It’s a fascinating find, and if you’re wondering why I’m writing about it, it’s because I’m concerned our state Legislature is trying desperately to squeeze the life out of what little science we teach now, so I’m trying to get in whatever I can before it’s too late.
   It must be an election year, because the bills to prove “I’m a bigger Christian than you” are running wild at the State House.
   The most dangerous are a bill by Rep. Steve Hurst that would allow the teaching of creationism in public school science classes and another by Rep. Lynn Greer that would allow the Bible to be used as a textbook.
    Hurst’s bill would be quite a blow to the person whose fossilized jaw bone is now being examined, since it means he didn’t exist. Greer’s bill would be a blow to anyone who’s even just heard about the existence of the U.S. Constitution.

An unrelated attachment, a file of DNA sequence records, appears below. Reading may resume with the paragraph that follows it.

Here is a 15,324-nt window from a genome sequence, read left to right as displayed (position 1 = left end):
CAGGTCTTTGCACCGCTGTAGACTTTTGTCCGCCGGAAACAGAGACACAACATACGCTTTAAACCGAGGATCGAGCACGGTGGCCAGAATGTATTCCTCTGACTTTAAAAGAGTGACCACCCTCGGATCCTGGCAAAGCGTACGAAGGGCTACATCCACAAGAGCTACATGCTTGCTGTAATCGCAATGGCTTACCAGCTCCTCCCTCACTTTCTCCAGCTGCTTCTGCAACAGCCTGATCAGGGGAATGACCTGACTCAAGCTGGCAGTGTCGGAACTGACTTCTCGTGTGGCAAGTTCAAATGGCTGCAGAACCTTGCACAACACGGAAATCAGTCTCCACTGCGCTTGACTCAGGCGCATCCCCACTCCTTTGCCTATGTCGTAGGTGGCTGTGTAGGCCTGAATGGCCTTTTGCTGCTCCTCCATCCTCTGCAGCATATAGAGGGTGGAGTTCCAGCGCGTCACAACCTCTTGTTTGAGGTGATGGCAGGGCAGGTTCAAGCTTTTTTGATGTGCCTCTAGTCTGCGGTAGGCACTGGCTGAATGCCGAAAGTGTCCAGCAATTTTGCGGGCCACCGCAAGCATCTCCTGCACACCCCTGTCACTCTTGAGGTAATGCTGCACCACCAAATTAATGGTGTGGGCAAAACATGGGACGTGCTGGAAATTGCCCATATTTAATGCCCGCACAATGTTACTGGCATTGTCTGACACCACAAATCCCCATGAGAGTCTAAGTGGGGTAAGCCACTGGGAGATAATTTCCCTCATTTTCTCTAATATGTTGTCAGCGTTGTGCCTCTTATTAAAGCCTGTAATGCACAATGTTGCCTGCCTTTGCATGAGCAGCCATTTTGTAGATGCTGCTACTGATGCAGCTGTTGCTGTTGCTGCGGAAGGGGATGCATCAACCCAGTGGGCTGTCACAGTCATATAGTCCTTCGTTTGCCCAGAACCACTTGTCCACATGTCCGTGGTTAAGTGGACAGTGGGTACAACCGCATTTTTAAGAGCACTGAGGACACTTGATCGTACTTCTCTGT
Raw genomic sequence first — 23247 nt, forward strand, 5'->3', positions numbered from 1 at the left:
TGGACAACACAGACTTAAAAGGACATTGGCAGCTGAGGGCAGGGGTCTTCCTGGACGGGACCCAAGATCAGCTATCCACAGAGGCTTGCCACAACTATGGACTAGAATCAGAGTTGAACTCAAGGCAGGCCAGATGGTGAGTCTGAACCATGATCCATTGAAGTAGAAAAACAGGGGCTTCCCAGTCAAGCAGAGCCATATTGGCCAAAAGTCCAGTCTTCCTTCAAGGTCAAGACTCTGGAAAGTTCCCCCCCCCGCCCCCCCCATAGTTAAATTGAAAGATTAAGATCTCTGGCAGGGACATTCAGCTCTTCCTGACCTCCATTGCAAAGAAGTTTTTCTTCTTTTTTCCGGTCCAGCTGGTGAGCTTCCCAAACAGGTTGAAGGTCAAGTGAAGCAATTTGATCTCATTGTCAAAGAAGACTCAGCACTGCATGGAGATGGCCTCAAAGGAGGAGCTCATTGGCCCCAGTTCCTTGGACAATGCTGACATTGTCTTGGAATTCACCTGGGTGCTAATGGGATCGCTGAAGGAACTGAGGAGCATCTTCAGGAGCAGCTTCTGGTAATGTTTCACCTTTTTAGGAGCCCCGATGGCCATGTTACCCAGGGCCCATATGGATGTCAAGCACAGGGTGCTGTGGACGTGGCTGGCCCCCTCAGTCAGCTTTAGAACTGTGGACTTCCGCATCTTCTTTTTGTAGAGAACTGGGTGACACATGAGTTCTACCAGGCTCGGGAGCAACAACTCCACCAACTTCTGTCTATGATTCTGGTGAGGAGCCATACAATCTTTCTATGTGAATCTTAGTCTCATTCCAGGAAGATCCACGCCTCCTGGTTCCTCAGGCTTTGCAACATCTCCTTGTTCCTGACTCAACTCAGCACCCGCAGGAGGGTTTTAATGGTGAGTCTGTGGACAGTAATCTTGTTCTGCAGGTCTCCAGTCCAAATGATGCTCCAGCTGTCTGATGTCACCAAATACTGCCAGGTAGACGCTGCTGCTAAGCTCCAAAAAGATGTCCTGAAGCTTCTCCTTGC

Oh, and we’re not finished. Not by a long shot.
   In addition to those two bills, there are also three bills pushing the use of “In God We Trust” on buildings and other state property. Because, apparently, some Christians are so forgetful that they need to be reminded, by way of building inscriptions, to trust their God.
    And there are two more bills pushing the displaying of the Ten Commandments on public property and public buildings. This is already legal, but we’re waaaayyyy past letting facts get in the way of our pandering.
   And there’s the granddaddy of them all: Greer’s bill that would arm and train church security officers and extend Stand Your Ground laws to include churches. (Again, these laws already exist for churches, but whatever.)
    You have to at least admire the unintentional irony of multiple Ten Commandments bills at the same time as a bill making it legal to kill someone in a church.